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Extra! Extra! Professional Ethics News to the Fourth Estate

Marlene Shalton CFP Great BritainBy Marlene Shalton, CFP

Trust seems to be at an all-time low in the field of journalism here in the UK, due to the unethical stance of some newspaper reporters and the exposure of telephone hacking. What surprised me, listening to a recent discussion about it, is one journalist who defended the actions with regard to celebrities, who “were up for it anyway.”

To my mind, intrusion into people’s personal lives, often when they felt most vulnerable, is unethical, whoever it is. This led me to thinking about how our clients learn to trust us and what we need to do to ensure that we, as financial planners/advisers, are always ethical in our behaviour.

When our clients visit us for the first time, they can be feeling anxious and uncertain, particularly if they have preconceived ideas about financial advisers due to historically bad press and stories that trust may take time to build. Establishing this should be of the utmost priority in the initial client meeting and, if done quickly, can give clients much needed reassurance.

Financial Planning Clients Want Trust

Recently, some clients were referred to me who had been the victims of bad advice, and subsequently had lost an amount of money.  However, they knew they needed advice and were prepared to try again. This time they knew exactly what they were looking for and made this clear from the outset. But what they wanted most of all was to be able to trust an adviser. This, they told me was the most difficult aspect of their search.

First of all, it was important that I was open and transparent in my dealings with them, which you probably think goes without saying, but sometimes I think planners can take some of the processes for granted and not always explain matters as thoroughly and in words that the client can easily understand, as they should. Secondly, being upfront and volunteering information, particularly about the actual service and the charges related to it, even when they had not questioned it, is paramount.

It is too easy for us as advisers or financial planners to slip into our own financial jargon without checking that the clients clearly understand what they are letting themselves in for. Taking the interview at a pace they can cope with and giving opportunities for clarification and reassurance ensures an easier transition from prospect to client.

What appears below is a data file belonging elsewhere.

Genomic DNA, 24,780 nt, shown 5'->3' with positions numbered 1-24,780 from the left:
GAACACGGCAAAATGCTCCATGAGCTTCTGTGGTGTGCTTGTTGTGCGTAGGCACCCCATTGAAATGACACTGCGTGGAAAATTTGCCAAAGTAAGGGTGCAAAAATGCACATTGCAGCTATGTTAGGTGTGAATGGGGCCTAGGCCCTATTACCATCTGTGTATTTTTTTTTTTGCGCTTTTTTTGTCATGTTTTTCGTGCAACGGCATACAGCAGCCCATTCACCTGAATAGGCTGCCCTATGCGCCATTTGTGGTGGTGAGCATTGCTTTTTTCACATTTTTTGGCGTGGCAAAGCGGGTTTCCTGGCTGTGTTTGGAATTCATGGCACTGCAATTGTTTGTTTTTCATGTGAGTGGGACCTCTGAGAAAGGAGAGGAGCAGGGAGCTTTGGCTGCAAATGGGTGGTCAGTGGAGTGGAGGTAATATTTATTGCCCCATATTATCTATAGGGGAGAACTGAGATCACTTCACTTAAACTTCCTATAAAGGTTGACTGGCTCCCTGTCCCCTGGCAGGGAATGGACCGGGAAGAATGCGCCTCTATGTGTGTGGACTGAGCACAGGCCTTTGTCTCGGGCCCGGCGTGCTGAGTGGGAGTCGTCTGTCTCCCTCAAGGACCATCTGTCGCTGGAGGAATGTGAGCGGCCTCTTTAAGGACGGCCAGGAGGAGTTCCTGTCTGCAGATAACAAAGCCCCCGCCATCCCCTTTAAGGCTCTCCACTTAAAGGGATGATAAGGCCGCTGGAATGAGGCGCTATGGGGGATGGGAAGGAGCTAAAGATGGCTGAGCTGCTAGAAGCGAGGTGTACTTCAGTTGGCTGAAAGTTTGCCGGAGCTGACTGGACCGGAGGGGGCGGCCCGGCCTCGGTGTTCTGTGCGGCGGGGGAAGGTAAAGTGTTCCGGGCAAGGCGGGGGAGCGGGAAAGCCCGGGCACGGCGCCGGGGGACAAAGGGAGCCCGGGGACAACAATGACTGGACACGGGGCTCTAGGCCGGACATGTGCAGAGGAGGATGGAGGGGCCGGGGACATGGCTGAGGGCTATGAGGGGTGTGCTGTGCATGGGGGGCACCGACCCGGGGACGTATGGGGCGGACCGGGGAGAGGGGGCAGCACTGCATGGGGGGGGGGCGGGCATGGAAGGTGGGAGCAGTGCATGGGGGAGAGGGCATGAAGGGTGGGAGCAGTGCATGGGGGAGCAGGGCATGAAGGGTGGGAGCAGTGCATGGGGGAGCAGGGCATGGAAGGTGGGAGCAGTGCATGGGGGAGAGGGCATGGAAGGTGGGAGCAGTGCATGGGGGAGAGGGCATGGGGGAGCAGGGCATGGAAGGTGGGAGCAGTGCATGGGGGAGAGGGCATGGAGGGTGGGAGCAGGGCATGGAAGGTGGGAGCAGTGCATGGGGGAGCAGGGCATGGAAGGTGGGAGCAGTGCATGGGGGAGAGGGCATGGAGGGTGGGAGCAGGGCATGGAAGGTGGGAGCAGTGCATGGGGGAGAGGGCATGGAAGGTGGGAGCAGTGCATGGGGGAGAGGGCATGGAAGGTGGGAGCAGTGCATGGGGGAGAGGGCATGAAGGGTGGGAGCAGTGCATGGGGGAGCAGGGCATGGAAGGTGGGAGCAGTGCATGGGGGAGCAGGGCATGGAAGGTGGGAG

Encouraging an atmosphere of openness, and providing ready and honest answers, will put clients at their ease and make the whole experience more enjoyable for all concerned. Vague information or confusion about something like fees and charges, even if not intentional, just creates discomfort and lack of credibility in you.

Remember the Code of Ethics

I don’t believe that the majority of planners would ever intend to mislead or confuse their clients, but bad habits can easily prevent trust forming if we are not careful. As CERTIFIED FINANCIAL PLANNER professionals, we have a code of ethics that we should adhere to. Reading through these from time to time will help refresh our memories about the duty of care to our clients and to take care that our behaviour will always be beyond reproach.

Ethics conduct is a hallmark of any profession and it is a pity that some journalists do not realise this, as it would have saved many people much pain and distress. Members of professions including ours, not only owe duties to the public, but to the profession of financial planning itself and to other members.

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